I get this question too often, so I thought of writing a little something about it.
- Which camera should I buy?
- Which is the right lens for street photography?
- DSLR or mirrorless?
Well, to give a short answer, if you are asking, you are not yet ready to spend too much on a camera. That is unless you have a significant amount of money you want to spend for no reason.
We often find ourselves entangled in the perplexing question - "Which camera should I buy?" In this digital era, the market bombards us with choices, each claiming to be the key to unlocking our latent photography skills. Let's debunk the myth that a pricey camera automatically transforms you into a maestro behind the lens.
Choosing Your First Camera: A Candid Guide for Aspiring Photographers
You see, newcomers always believe that by getting a better camera, they will be able to make better pictures. That is a great lie, and big camera manufacturers won't say otherwise, because -you guessed it- they want to sell cameras to you! They will be able to spend enough money on their marketing campaigns to convince you that a better camera makes a better photographer. This is why you believe it. Just take a moment and think about it.
The Great Lie of Gear Acquisition Syndrome (G.A.S.)
Because of that, when we all start photography, we get the G.A.S., which stands for Gear Acquisition Syndrome. We believe that we need a better lens, cause our photos to look like crap with the one we got, or a better camera, or more filters, or tripods, or... or... whatever.
Don't get me wrong here, better cameras serve certain causes much better, but to the novice photographer -you are a novice, you asked which camera to buy, remember?-, they don't really.
If you are not a chef, you won't become one by cooking in a professional kitchen. If you are not a writer, you won't write a great novel by using a Mont Blanc pen. If you are not a pianist, you won't be able to play Rachmaninoff, by sitting on a Steinway & Sons piano.
See where am I getting at? The camera is the means to make art, but it takes an artist to make art. So you cannot become a photographer overnight just because you spent 5,000 euros on a camera. It takes time to develop your skills and your artistic approach to do that.
Cameras don't make photos
Cameras don't make photos, photographers do. They may TAKE photos, but they don't MAKE photos, which is a big difference. With a modern camera, you can more or less achieve a correct exposure. This is taking a photo. This however is not an actual photograph, it is not art. When photographers MAKE a photograph, they direct the world around them. They project themselves to the resulting image by CONTROLLING the exposure, the composition and the content.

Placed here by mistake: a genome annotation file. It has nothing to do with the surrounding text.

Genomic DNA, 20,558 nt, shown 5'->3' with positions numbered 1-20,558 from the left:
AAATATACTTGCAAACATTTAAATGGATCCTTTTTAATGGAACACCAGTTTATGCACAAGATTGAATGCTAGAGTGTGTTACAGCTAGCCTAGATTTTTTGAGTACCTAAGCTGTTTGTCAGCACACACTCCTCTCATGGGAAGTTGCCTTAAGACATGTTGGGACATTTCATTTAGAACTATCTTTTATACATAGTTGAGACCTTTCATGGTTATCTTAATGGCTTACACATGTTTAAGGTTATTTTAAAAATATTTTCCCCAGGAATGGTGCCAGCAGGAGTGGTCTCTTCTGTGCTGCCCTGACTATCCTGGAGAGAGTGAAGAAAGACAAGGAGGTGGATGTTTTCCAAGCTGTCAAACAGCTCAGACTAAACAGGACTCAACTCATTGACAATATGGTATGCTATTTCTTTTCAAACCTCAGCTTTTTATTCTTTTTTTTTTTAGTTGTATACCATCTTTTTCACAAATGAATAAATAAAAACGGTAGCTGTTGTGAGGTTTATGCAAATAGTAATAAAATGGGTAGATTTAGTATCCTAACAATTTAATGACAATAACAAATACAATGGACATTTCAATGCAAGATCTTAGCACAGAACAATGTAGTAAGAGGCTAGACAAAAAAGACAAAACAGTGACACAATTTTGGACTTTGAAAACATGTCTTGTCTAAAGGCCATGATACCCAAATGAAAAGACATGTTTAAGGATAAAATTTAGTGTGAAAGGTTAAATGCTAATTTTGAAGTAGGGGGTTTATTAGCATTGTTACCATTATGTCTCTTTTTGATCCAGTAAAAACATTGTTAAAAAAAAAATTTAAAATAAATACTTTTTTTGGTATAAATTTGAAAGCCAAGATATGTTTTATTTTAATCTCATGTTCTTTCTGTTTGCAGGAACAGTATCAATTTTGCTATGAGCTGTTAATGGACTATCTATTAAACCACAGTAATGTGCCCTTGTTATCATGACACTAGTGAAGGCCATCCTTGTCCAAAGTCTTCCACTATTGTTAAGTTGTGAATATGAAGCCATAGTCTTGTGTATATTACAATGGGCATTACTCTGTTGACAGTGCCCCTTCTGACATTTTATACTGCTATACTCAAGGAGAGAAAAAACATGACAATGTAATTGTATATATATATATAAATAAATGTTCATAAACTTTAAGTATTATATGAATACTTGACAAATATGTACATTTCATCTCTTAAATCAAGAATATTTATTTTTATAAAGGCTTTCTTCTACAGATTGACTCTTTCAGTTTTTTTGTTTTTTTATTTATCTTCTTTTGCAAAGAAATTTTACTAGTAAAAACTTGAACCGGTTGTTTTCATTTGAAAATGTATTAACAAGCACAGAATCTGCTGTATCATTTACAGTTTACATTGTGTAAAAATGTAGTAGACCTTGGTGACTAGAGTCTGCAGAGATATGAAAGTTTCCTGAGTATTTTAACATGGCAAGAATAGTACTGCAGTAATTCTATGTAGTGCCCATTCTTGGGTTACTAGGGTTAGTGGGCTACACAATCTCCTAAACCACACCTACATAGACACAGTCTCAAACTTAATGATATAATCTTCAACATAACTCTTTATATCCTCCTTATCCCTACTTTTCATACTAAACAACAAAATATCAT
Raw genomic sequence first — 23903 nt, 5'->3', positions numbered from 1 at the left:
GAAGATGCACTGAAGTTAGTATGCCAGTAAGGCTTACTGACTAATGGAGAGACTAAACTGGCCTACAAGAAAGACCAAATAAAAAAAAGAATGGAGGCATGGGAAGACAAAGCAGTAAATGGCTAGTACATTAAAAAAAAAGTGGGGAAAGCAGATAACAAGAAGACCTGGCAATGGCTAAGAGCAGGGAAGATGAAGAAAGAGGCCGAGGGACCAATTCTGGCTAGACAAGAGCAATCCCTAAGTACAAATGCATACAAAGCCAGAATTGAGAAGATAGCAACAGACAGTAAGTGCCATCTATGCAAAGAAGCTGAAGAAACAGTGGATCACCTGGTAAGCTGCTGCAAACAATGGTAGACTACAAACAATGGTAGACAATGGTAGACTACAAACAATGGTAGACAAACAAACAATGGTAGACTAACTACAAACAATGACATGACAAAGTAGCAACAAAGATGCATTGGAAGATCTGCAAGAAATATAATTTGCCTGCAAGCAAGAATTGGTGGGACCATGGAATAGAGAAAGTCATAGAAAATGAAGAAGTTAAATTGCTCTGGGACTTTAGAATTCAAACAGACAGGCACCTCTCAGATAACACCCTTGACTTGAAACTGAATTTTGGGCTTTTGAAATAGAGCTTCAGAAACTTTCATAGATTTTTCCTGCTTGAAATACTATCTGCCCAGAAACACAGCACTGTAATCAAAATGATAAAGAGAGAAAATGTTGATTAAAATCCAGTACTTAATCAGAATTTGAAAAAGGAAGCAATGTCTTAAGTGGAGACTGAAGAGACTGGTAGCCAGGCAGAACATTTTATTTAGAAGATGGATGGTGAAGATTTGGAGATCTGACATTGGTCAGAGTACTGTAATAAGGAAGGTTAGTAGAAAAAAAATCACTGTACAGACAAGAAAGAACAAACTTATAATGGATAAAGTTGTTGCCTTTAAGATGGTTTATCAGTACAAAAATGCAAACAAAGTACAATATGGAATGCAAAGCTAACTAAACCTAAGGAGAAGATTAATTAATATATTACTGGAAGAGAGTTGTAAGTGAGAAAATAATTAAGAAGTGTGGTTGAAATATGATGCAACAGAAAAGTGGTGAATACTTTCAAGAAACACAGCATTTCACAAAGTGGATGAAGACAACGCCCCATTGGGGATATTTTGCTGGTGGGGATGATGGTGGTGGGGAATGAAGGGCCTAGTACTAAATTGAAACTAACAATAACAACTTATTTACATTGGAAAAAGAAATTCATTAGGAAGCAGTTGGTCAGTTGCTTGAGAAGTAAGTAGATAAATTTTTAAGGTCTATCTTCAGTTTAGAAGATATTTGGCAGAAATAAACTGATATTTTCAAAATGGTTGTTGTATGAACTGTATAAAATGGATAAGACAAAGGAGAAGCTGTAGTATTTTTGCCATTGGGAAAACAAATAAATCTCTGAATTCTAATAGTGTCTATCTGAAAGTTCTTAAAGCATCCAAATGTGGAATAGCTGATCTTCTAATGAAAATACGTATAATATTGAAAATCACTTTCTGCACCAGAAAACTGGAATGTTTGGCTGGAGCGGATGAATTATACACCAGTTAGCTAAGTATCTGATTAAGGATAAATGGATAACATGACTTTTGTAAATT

Photography is a language of communication, the same thing as any kind of art. You need to be able to speak the language and then start saying something which is significant.
Failing to do that and just expecting to become a photographer by getting a good camera is the analogy of saying: "Look! I can speak Chinese: Chin chan chon!"
Your first Camera
OK, George, I get it! I need to develop as a photographer to be able to make actual photographs! But where do I start? I need a camera to start working on photography don't I? Which one should be my first camera?
Yes, of course, you need a camera to start your photographic path. I would just say that buy the camera you can easily afford, any camera. I would be even bolder and say, just get the camera you like seeing and touching, the one that has a nice colour and feels nice in your hands.
If you can move up a notch from a compact camera, that would be great. Find the cheapest DSLR kit or mirrorless. A zoom lens is fine, and a prime lens is fine, just go for the kit which usually comes cheaper.
Don't spend over 500 euros!
Check out this list of budget-friendly cameras I made for you here.
So why do I say not to go for a compact camera? By all means though, if that is all you can afford go for it! Better to have a camera than not :-)
Well, you need a camera where you can manually dial in three very, very, very important factors.
Also known as the exposure triangle.
And you know what? that's all you need in any camera. So all of this extra stuff that modern cameras do, you don't need, or better, they are an unnecessary luxury.
There are even master photographers who never manually use their cameras. Or they work with compact cameras and make great images that are sold for tens of thousands of euros.
The camera brand is not important at this stage. Most of the cameras can do waaaay more than what you need. The brand is important when you reach a point where you start buying lenses and so on, so you invest a significant amount on your 'system' -IF you ever do that-. You see, you need to be buying your brand's lenses to go with your body.